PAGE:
Sunday, October 20, 2013

Healthcare in India cheap but not for most Indians

Healthcare in India cheap but not for most Indians
NEW DELHI: India’s healthcare costs may be among the lowest in the world but they are still out of the reach of a vast majority of its citizens.
For instance, one cycle of chemotherapy and radiation therapy at AIIMS Cancer Centre costs just ` 750. But 40% of those being treated there can’t afford it and request the bill be waived.
“Advances in medical technology and new medicines are a boon, but to work in India they have to be value for money. Most people can’t even afford conventional treatments at subsidised prices in public hospitals,” says Dr MC Misra, director, AIIMS.
Low on cost, high on quality of care and with a wide range of treatments available — the Indian healthcare system draws over 1.3 million patients from abroad each year. The sector is expected to generate $3 billion by 2013-end.
In Harvard Business Review’s November issue, a study by authors Vijay Govindarajan and Ravi Ramamurti gave private hospitals in India a thumbs-up for “delivering world-class health care, affordably”. Yet, 99% of India’s population cannot afford these services, shows World Bank data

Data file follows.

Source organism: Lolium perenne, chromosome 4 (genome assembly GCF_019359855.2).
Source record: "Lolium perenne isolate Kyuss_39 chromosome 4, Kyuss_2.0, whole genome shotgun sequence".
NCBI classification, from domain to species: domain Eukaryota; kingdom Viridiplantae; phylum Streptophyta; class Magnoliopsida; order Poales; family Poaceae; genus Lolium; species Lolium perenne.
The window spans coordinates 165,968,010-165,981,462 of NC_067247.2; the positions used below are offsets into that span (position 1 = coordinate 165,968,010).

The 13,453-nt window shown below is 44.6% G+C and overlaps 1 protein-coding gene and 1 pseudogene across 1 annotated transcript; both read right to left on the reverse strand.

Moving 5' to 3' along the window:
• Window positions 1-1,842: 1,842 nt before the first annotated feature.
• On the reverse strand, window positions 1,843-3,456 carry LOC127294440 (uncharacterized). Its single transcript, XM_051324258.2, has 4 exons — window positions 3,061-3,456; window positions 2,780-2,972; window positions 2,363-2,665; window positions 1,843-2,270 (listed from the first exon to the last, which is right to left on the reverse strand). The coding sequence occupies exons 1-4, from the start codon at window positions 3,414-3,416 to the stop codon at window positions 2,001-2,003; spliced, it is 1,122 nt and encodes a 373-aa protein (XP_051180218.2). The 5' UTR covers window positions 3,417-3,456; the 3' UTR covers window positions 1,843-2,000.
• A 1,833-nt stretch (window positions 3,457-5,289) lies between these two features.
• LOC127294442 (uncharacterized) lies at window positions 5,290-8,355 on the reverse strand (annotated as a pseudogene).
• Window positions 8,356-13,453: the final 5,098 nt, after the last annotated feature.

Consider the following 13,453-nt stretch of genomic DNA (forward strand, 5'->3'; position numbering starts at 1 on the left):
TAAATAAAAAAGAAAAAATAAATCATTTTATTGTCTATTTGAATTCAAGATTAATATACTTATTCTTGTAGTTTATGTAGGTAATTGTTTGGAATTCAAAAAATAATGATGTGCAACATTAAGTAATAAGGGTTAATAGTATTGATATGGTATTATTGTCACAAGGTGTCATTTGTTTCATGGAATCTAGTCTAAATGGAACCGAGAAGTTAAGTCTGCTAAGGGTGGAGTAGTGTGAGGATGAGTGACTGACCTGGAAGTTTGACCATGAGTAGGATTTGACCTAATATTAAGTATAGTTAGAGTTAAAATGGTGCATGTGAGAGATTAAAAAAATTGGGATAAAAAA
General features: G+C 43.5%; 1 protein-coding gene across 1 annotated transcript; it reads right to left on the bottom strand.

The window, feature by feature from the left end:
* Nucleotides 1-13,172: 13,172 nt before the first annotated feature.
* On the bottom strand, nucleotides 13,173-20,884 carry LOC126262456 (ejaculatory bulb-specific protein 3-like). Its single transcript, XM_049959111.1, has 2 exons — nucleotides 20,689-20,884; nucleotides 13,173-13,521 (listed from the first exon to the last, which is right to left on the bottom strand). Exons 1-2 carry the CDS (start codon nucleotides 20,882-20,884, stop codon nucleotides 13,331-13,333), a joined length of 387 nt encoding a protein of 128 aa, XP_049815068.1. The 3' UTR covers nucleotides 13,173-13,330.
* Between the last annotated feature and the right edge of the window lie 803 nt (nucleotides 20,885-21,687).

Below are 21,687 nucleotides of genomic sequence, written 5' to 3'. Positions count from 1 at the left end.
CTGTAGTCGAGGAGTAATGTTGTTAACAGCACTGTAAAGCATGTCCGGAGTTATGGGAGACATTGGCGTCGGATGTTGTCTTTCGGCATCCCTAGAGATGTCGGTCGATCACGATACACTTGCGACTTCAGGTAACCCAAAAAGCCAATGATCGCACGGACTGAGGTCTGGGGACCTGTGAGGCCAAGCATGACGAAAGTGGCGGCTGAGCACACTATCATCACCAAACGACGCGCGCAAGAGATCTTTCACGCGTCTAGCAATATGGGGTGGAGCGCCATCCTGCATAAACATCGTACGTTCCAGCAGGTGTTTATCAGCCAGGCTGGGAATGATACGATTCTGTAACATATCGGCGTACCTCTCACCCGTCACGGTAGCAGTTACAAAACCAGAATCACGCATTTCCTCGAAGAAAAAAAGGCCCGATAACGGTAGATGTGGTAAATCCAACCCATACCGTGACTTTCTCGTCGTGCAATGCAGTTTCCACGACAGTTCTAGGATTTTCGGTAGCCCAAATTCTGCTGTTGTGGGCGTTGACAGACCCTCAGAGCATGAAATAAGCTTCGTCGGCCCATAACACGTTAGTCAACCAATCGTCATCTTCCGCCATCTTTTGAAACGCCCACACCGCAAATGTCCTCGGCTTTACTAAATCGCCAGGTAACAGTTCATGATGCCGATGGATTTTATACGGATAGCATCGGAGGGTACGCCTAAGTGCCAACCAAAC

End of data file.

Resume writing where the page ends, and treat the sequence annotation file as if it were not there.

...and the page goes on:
Each year, 39 million people are pushed into poverty by out-of-pocket payments for healthcare, with households on average devoting 5.8% of their expenditures to medical care, the data reveals.
Manali Shah (name changed on request), a 33-year-old software engineer working in the private sector, lost her savings of eight years in a day when her father, 65, underwent a liver transplant in a private hospital. “Not only did my savings go, I also had to borrow money from the family to foot the bill. The procedure and hospitalisation cost almost R30 lakh, and we have to continue spending R10,000 each month for medicines, follow-up consultations and diagnostics,” she says
Each round of chemotherapy and radiation costs her almost R1 lakh, but she didn’t consider AIIMS because the radiotherapy machine there is booked for the next seven months.

“I worry what will happen should the rest of my family — mother, my younger sister or me — need healthcare. We need a monthly income of a few lakh to meet health expenses,” she says.
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